However, even the $ 10,000 offer was not included in his equity plan.

Tulsa was not the first time that Biden did not mention the cancellation of a student loan in his speech. He also did not mention it during his first joint speech to Congress in April, which was also criticized by advocates.

“Student loan debt has become a heavy burden on millions of Americans. At the Department, we are committed to supporting student loan borrowers by offering relief options. We are working closely with the Justice Department and the White House to consider all options for writing off student debt as quickly as possible, ”a Department of Education spokesman told The Hill.

Due to the lack of action on the part of the administration, the defenders are moving in a different way. applying pressure through local leaders.

The Debt Collective, a membership-based union of debtors and allies, has worked with cities to get these resolutions, similar to those in Washington this week, through their councils.

“Student debt is too often seen as a separate issue. In fact, it harms society as a whole. Student debt is $ 1.8 trillion, which weighs all of us down, and Biden alone can pay off with a signature, “said Braxton Brewington, a spokesman for Debt Collective.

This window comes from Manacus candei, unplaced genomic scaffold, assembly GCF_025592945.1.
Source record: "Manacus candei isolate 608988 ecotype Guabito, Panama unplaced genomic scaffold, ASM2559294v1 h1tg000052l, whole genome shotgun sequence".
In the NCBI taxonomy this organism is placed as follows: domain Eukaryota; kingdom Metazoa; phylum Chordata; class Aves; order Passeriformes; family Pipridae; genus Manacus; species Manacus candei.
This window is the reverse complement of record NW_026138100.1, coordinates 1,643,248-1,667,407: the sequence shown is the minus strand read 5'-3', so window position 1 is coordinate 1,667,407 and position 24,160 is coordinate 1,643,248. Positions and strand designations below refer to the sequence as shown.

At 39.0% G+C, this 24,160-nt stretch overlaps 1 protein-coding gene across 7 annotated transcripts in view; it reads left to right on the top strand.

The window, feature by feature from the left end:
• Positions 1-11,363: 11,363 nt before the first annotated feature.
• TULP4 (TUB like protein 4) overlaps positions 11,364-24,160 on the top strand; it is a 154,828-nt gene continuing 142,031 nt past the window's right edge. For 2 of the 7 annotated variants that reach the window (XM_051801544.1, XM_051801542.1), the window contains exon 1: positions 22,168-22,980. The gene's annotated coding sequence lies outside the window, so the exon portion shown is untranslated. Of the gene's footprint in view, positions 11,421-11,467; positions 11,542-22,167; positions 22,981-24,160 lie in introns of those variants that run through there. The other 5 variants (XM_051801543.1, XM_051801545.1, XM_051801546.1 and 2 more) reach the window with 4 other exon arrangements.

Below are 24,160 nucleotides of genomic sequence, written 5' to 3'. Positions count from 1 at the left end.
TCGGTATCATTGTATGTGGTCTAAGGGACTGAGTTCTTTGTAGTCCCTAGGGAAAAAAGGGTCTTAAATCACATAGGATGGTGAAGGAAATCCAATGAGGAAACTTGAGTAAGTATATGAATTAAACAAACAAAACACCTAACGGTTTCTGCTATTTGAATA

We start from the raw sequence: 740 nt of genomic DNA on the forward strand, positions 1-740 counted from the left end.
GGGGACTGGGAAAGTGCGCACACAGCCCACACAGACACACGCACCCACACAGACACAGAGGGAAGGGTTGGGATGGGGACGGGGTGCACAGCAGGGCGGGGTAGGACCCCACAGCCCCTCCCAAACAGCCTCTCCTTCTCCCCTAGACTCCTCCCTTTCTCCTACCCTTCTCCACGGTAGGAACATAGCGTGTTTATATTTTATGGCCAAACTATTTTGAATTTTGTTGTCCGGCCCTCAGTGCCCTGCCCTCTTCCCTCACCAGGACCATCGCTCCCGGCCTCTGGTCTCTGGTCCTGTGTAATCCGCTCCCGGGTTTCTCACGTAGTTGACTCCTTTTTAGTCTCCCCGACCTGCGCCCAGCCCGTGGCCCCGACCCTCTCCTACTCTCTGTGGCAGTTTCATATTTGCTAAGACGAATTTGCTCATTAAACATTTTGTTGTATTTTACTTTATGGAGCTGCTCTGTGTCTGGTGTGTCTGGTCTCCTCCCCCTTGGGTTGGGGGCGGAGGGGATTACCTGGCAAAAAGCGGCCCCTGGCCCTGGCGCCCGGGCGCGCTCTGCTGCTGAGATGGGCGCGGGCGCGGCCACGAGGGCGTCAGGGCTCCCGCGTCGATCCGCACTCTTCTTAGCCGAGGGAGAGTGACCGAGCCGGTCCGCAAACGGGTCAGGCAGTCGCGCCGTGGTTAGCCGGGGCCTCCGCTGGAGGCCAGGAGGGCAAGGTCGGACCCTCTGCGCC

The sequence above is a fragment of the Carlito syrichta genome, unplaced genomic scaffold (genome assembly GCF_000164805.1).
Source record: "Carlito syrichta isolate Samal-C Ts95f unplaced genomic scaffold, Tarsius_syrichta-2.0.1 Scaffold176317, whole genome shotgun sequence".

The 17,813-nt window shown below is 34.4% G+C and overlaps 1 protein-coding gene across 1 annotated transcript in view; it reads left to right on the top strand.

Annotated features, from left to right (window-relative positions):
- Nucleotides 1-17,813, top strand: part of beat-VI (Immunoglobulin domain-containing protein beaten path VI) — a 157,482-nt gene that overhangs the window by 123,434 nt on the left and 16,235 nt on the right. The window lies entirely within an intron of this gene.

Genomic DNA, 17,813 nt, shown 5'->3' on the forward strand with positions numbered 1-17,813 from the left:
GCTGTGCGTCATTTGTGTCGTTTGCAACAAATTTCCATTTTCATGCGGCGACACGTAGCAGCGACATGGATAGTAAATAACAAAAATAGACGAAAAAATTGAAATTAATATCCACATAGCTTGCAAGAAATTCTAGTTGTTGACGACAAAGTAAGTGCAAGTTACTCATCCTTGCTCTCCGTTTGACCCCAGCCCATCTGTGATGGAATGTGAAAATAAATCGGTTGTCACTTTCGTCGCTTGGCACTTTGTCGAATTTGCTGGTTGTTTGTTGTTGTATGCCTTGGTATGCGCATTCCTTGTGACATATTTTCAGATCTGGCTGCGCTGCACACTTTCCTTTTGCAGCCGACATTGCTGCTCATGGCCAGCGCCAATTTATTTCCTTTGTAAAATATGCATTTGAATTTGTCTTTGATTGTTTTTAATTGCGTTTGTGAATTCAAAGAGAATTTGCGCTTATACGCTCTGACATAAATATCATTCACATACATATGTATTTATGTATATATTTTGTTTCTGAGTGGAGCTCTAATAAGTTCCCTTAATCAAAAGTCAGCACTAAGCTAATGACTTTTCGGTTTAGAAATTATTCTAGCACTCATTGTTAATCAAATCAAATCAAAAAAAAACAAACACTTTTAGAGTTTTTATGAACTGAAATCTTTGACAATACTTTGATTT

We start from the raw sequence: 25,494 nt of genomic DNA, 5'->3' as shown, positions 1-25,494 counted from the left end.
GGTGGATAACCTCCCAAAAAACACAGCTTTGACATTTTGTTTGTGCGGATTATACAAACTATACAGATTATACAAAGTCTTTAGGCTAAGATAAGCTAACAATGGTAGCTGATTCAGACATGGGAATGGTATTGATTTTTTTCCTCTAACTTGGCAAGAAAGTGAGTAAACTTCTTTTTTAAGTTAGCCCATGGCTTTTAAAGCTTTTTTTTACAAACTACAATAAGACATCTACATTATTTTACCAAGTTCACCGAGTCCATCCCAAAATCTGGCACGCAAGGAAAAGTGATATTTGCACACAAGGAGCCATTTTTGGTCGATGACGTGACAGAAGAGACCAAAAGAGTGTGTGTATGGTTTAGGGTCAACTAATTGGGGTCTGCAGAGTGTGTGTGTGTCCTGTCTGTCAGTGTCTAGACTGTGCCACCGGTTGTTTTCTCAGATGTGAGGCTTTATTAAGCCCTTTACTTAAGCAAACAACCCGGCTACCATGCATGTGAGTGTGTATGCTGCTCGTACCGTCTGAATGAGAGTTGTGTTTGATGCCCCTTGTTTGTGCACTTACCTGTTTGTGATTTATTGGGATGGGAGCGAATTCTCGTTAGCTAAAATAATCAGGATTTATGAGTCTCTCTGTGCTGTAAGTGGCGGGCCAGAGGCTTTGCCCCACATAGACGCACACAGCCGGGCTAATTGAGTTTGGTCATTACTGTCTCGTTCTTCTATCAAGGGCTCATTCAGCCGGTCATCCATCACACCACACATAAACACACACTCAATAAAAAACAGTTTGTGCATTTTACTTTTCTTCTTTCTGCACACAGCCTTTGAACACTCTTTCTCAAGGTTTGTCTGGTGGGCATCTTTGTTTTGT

“We are working with municipalities across the country to pass bold resolutions to highlight the fact that mass cancellation will help communities struggling in the aftermath of a devastating pandemic by delivering much-needed economic growth,” Braxton added.

The White House did not respond to a request for comment on the passed city ordinances.

Like many other advocacy groups on this issue, Debt Collective emphasizes that debt cancellation is a matter of racial justice.

“Cities that have passed resolutions or are about to present them uniquely represent people who are disproportionately struggling with student loans, namely black and brown households with high average loan balances and high debt-to-income ratios,” Brewington said.

While it is unclear exactly what percentage of student debt belongs to Blacks and other non-Colored borrowers, other data support the claims of activists and progressives.